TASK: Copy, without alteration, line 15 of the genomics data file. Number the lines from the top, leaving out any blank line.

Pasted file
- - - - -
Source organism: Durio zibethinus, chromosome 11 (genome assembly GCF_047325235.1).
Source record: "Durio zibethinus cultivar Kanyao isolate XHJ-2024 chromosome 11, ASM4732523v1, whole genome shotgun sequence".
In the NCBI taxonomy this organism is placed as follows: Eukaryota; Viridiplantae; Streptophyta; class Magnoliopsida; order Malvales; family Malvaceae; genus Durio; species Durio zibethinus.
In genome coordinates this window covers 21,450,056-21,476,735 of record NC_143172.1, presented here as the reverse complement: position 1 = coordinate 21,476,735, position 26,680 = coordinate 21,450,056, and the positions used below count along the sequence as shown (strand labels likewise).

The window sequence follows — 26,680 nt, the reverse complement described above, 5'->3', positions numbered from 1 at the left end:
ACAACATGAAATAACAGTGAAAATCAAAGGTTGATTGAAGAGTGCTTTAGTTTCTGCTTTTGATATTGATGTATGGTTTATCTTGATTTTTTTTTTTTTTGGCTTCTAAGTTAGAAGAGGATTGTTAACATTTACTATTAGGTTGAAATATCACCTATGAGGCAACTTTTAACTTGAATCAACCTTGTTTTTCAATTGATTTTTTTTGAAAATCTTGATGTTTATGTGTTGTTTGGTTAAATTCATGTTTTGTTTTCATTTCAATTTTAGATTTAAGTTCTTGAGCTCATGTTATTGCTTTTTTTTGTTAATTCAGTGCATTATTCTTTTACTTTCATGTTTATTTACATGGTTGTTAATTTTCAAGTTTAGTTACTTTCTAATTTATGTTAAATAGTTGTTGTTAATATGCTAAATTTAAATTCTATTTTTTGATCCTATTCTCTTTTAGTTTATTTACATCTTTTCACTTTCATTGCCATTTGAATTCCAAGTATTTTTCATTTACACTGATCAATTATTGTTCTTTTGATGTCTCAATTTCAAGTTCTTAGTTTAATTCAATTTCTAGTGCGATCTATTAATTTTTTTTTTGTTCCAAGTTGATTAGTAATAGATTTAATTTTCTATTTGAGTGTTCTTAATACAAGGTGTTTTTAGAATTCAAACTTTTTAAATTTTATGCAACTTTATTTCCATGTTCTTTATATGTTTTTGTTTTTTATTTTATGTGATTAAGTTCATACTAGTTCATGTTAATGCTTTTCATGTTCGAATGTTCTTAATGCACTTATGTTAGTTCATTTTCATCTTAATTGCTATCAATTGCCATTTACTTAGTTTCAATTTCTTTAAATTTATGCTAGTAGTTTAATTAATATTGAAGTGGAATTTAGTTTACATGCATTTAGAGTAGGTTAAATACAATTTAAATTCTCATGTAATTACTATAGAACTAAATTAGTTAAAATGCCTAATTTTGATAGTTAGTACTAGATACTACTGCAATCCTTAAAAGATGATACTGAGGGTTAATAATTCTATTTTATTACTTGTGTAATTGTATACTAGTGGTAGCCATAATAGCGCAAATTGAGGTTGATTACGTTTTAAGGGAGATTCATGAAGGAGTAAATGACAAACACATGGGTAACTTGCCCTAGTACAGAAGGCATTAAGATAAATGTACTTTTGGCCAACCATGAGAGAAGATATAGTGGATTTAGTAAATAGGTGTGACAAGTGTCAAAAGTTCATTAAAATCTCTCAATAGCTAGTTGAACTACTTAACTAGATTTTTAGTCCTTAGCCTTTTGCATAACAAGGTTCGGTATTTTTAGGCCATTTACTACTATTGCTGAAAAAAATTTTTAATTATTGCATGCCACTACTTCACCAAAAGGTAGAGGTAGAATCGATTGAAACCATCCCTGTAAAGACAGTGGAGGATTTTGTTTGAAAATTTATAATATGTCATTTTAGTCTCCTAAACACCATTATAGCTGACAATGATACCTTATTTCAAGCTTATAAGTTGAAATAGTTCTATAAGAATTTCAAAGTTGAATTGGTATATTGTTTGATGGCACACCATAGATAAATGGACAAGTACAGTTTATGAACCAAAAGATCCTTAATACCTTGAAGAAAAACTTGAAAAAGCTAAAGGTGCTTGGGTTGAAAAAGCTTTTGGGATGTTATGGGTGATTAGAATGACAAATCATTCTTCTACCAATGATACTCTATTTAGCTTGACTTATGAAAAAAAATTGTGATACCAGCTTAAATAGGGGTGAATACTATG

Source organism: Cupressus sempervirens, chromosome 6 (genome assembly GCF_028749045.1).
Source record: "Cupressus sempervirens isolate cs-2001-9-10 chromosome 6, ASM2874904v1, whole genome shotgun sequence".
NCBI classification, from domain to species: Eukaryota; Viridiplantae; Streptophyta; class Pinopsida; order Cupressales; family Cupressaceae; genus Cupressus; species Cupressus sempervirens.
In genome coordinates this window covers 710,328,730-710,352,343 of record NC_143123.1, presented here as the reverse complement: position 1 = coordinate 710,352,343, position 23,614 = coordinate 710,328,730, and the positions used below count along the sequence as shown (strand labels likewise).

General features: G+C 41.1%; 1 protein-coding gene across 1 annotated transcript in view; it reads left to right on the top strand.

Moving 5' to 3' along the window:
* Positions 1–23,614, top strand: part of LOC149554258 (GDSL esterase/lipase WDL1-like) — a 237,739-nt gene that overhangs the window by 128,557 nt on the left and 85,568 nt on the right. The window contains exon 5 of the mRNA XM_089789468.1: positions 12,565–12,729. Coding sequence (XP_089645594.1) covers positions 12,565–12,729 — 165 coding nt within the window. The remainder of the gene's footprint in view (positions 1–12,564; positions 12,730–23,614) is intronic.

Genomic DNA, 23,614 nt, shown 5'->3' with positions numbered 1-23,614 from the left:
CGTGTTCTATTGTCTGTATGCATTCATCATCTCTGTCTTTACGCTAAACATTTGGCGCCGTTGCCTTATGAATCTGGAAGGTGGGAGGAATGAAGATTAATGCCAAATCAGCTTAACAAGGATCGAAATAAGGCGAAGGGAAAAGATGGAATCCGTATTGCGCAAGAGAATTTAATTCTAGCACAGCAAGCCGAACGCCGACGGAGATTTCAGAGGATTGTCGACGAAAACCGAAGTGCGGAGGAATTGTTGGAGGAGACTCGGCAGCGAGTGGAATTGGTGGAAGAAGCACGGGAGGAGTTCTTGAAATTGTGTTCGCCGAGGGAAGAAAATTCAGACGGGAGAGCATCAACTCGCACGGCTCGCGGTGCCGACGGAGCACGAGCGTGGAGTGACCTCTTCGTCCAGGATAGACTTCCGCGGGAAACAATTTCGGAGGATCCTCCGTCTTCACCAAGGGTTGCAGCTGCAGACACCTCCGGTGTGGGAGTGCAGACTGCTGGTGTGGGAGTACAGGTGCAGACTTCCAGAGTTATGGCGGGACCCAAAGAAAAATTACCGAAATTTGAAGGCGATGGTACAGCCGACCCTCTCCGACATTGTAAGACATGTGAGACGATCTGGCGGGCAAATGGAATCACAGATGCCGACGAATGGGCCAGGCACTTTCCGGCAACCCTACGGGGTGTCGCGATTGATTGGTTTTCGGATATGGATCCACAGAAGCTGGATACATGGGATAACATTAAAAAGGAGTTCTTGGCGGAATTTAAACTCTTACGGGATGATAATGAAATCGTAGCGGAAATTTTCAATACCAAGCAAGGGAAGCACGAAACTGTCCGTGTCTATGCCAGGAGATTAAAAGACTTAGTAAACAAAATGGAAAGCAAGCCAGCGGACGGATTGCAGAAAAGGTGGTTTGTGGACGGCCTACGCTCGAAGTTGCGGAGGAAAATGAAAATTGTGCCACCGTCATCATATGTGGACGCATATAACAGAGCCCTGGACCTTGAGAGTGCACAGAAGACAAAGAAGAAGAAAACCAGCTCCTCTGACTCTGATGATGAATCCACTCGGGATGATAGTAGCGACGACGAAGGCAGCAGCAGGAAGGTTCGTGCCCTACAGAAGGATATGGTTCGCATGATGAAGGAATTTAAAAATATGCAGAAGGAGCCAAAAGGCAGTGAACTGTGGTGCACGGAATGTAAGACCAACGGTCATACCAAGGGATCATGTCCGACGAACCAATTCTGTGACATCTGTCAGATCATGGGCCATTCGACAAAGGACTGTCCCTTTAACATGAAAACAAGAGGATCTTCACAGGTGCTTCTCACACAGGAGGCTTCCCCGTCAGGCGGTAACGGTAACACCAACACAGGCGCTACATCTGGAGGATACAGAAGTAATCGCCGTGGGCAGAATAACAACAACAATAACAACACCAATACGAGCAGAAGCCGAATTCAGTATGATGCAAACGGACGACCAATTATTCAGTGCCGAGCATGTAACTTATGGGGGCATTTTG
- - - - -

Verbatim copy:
CGTGTTCTATTGTCTGTATGCATTCATCATCTCTGTCTTTACGCTAAACATTTGGCGCCGTTGCCTTATGAATCTGGAAGGTGGGAGGAATGAAGATTAATGCCAAATCAGCTTAACAAGGATCGAAATAAGGCGAAGGGAAAAGATGGAATCCGTATTGCGCAAGAGAATTTAATTCTAGCACAGCAAGCCGAACGCCGACGGAGATTTCAGAGGATTGTCGACGAAAACCGAAGTGCGGAGGAATTGTTGGAGGAGACTCGGCAGCGAGTGGAATTGGTGGAAGAAGCACGGGAGGAGTTCTTGAAATTGTGTTCGCCGAGGGAAGAAAATTCAGACGGGAGAGCATCAACTCGCACGGCTCGCGGTGCCGACGGAGCACGAGCGTGGAGTGACCTCTTCGTCCAGGATAGACTTCCGCGGGAAACAATTTCGGAGGATCCTCCGTCTTCACCAAGGGTTGCAGCTGCAGACACCTCCGGTGTGGGAGTGCAGACTGCTGGTGTGGGAGTACAGGTGCAGACTTCCAGAGTTATGGCGGGACCCAAAGAAAAATTACCGAAATTTGAAGGCGATGGTACAGCCGACCCTCTCCGACATTGTAAGACATGTGAGACGATCTGGCGGGCAAATGGAATCACAGATGCCGACGAATGGGCCAGGCACTTTCCGGCAACCCTACGGGGTGTCGCGATTGATTGGTTTTCGGATATGGATCCACAGAAGCTGGATACATGGGATAACATTAAAAAGGAGTTCTTGGCGGAATTTAAACTCTTACGGGATGATAATGAAATCGTAGCGGAAATTTTCAATACCAAGCAAGGGAAGCACGAAACTGTCCGTGTCTATGCCAGGAGATTAAAAGACTTAGTAAACAAAATGGAAAGCAAGCCAGCGGACGGATTGCAGAAAAGGTGGTTTGTGGACGGCCTACGCTCGAAGTTGCGGAGGAAAATGAAAATTGTGCCACCGTCATCATATGTGGACGCATATAACAGAGCCCTGGACCTTGAGAGTGCACAGAAGACAAAGAAGAAGAAAACCAGCTCCTCTGACTCTGATGATGAATCCACTCGGGATGATAGTAGCGACGACGAAGGCAGCAGCAGGAAGGTTCGTGCCCTACAGAAGGATATGGTTCGCATGATGAAGGAATTTAAAAATATGCAGAAGGAGCCAAAAGGCAGTGAACTGTGGTGCACGGAATGTAAGACCAACGGTCATACCAAGGGATCATGTCCGACGAACCAATTCTGTGACATCTGTCAGATCATGGGCCATTCGACAAAGGACTGTCCCTTTAACATGAAAACAAGAGGATCTTCACAGGTGCTTCTCACACAGGAGGCTTCCCCGTCAGGCGGTAACGGTAACACCAACACAGGCGCTACATCTGGAGGATACAGAAGTAATCGCCGTGGGCAGAATAACAACAACAATAACAACACCAATACGAGCAGAAGCCGAATTCAGTATGATGCAAACGGACGACCAATTATTCAGTGCCGAGCATGTAACTTATGGGGGCATTTTG